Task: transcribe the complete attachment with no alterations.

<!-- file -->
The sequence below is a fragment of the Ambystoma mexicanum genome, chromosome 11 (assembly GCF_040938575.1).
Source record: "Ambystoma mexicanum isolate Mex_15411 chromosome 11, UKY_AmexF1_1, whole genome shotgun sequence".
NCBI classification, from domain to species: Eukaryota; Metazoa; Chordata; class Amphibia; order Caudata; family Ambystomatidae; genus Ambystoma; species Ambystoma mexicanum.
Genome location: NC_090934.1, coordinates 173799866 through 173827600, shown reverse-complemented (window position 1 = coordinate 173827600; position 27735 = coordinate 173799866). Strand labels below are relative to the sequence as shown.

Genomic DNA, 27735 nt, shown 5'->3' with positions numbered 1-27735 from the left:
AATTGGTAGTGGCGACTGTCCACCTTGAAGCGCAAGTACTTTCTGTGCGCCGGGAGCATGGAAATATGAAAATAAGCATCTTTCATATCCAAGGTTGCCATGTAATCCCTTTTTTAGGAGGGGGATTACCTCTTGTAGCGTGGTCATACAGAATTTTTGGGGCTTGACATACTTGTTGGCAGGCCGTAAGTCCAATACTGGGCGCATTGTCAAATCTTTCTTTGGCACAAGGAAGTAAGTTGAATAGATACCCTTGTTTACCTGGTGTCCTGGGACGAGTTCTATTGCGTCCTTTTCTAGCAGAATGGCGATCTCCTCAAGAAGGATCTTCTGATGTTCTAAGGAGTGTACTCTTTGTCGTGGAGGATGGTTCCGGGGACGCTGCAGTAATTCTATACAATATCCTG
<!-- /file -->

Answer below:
The sequence below is a fragment of the Ambystoma mexicanum genome, chromosome 11 (assembly GCF_040938575.1).
Source record: "Ambystoma mexicanum isolate Mex_15411 chromosome 11, UKY_AmexF1_1, whole genome shotgun sequence".
NCBI classification, from domain to species: Eukaryota; Metazoa; Chordata; class Amphibia; order Caudata; family Ambystomatidae; genus Ambystoma; species Ambystoma mexicanum.
Genome location: NC_090934.1, coordinates 173799866 through 173827600, shown reverse-complemented (window position 1 = coordinate 173827600; position 27735 = coordinate 173799866). Strand labels below are relative to the sequence as shown.

Genomic DNA, 27735 nt, shown 5'->3' with positions numbered 1-27735 from the left:
AATTGGTAGTGGCGACTGTCCACCTTGAAGCGCAAGTACTTTCTGTGCGCCGGGAGCATGGAAATATGAAAATAAGCATCTTTCATATCCAAGGTTGCCATGTAATCCCTTTTTTAGGAGGGGGATTACCTCTTGTAGCGTGGTCATACAGAATTTTTGGGGCTTGACATACTTGTTGGCAGGCCGTAAGTCCAATACTGGGCGCATTGTCAAATCTTTCTTTGGCACAAGGAAGTAAGTTGAATAGATACCCTTGTTTACCTGGTGTCCTGGGACGAGTTCTATTGCGTCCTTTTCTAGCAGAATGGCGATCTCCTCAAGAAGGATCTTCTGATGTTCTAAGGAGTGTACTCTTTGTCGTGGAGGATGGTTCCGGGGACGCTGCAGTAATTCTATACAATATCCTG